site also contains transmission schedules and
transmitting frequencies for various United States and
What is the purpose of a satellite atmospheric
What is the main advantage of geostationary
Which GOES satellite provides imagery over all
of South America?
What type of satellite is the NOAA 14?
What are the main advantages of polar-orbiting
What is the average swath width of a polar-
Which organization is responsible for providing
near real-time DMSP environmental imagery to
Q14. Which geostationary satellite will provide
imagery for Spain and Portugal?
LEARNING OBJECTIVES: Recognize the
particular advantages of imagery from
geostationary satellites and polar-orbiting
Define spatial resolution,
radiometer, electromagnetic wave, and albedo.
Define the terms visual, infrared, near
infrared, and water vapor as they relate to
satellite imagery. Recognize the advantages of
visual, infrared, and water vapor imagery.
The pictures or images available from
environmental satellites vary, depending on the type of
satellite and the type of sensor in use. Geostationary
satellites continuously "look" at the same geographical
area of the earth. However, the image area is centered
on the satellite subpoint on the equator. At the
subpoint, clouds are seen from directly overhead.
Further away from the subpoint, clouds seen in the
image are viewed from an angle, and feature distortion
occurs. Cloud cover is often overestimated toward
image edges because the sensor is actually viewing the
clouds from the side. Near the horizon, the image is
considered unusable due to distortion.
Polar-orbiting satellites are in much lower orbits
than geostationary satellites; therefore, the satellite
can only see a limited portion of the earth as the
satellite sensors scan from horizon to horizon.
Because of the acute view angle near the horizon, the
satellite image near the horizon is usually of little value
and is usually not processed or displayed by receiver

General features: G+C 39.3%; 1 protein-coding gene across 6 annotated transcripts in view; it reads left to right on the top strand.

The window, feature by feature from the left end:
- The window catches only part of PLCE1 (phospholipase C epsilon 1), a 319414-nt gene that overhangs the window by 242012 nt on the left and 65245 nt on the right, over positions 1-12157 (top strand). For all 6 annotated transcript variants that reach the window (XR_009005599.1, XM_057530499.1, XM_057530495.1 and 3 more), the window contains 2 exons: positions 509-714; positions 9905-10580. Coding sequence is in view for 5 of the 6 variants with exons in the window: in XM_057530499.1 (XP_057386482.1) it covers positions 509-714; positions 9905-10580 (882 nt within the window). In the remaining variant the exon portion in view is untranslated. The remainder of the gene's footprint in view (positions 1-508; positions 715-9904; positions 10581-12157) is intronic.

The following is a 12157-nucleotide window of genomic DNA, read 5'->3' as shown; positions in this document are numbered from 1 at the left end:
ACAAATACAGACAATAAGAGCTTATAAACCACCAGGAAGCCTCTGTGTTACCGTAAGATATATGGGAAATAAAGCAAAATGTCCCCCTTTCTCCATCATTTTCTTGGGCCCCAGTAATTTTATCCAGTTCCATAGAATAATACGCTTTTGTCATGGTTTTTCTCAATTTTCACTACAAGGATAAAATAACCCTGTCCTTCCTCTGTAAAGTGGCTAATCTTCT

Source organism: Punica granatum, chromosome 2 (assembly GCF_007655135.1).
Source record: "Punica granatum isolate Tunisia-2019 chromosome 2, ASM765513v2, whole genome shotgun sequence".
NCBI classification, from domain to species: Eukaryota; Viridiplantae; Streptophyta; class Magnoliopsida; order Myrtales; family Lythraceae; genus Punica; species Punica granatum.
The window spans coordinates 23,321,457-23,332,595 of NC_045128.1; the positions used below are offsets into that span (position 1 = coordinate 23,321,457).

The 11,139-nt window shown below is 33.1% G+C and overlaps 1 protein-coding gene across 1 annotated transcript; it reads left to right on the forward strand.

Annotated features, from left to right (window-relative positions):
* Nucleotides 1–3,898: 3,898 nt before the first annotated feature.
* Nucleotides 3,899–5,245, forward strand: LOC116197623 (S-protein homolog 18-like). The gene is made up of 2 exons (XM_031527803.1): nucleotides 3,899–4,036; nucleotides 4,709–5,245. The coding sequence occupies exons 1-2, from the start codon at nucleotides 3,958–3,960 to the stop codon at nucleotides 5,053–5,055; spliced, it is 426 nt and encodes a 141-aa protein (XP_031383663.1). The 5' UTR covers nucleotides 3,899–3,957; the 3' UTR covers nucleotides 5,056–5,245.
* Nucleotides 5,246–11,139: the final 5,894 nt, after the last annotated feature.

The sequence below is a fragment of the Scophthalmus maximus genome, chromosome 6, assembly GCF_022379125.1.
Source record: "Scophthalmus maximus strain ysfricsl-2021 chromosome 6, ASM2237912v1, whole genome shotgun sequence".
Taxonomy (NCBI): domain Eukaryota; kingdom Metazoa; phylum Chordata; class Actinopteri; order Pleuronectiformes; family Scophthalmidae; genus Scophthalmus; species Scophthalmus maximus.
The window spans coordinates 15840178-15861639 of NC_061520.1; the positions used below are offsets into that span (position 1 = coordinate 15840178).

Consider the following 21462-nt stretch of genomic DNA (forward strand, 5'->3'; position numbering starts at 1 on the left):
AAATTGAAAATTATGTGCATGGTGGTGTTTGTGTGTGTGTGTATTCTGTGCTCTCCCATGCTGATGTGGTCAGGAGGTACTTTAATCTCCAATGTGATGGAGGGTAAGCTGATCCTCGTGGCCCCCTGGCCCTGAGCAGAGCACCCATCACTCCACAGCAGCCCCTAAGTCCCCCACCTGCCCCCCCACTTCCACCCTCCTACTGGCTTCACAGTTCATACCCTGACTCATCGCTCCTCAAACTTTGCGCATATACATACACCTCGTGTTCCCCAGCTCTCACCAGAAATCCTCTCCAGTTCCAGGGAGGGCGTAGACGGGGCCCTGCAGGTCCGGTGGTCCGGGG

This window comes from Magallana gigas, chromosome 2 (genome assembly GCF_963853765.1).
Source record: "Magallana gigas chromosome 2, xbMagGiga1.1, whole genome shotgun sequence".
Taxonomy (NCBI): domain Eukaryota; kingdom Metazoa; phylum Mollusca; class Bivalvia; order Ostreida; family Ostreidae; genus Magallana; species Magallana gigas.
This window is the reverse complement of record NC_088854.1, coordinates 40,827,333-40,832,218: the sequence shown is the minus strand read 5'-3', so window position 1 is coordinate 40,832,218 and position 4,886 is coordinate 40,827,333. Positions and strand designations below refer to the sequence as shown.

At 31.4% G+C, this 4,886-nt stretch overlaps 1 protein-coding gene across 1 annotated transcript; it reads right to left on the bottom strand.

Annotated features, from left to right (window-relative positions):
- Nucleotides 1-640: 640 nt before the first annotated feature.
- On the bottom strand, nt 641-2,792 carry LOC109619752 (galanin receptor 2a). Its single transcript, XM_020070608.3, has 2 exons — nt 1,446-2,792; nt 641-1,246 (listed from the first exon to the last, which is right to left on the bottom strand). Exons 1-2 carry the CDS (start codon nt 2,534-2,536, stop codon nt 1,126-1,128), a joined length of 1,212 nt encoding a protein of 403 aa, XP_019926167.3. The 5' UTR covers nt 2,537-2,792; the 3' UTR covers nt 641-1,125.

Satellite sensors designed to produce pictures or
images of earth, its oceans, and its atmosphere are very
different from the cameras used to take a photograph.
They are more like a video camera, only much more
specialized. These scanning sensors are called
radiometers, and instead of film, an electronic circuit
sensitive only to a small range of electromagnetic
wavelengths measures the amount of energy that is
received. Satellites may can-y several different image
sensors, each of which is sensitive to only a small band
of energy at a specific wavelength. The radiometer
used by the TIROS-N and POES series satellites is
known as the Advanced Very High Resolution
Radiometer (AVHRR) and contains many types of
Satellite sensors scan across the surface of the
earth in consecutive scan lines along a path normal to
the direction of travel of the satellite. As the sensor
moves through a scan line, it very rapidly measures
energy levels for only a very small portion of the earth
at a time. Each individual energy measurement will
compose a single picture element or pixel of the overall
satellite image. The sensor then assigns an intensity
level from 0 to 256 for each pixel. The size of the area
(field-of-view) scanned by the sensor determines the
spatial resolution of the overall image. Thus, the
smaller the area scanned for each pixel, the higher the
spatial resolution. Some sensors may scan an area as
small as 0.5 km across (high resolution), while others
scan areas as large as 16 km (low resolution). When
composed into an image, smaller pixels allow the
image to be much clearer and show greater detail.
Clouds and land boundaries appear better defined. If
objects are smaller than the sensor resolution, the
sensor averages the brightness or temperature of the
object with the background. Normally, the sensors
aboard satellites are able to provide better resolution
for visual imagery than for infrared imagery. DMSP
satellites have very high-resolution capabilities in both
visual and infrared.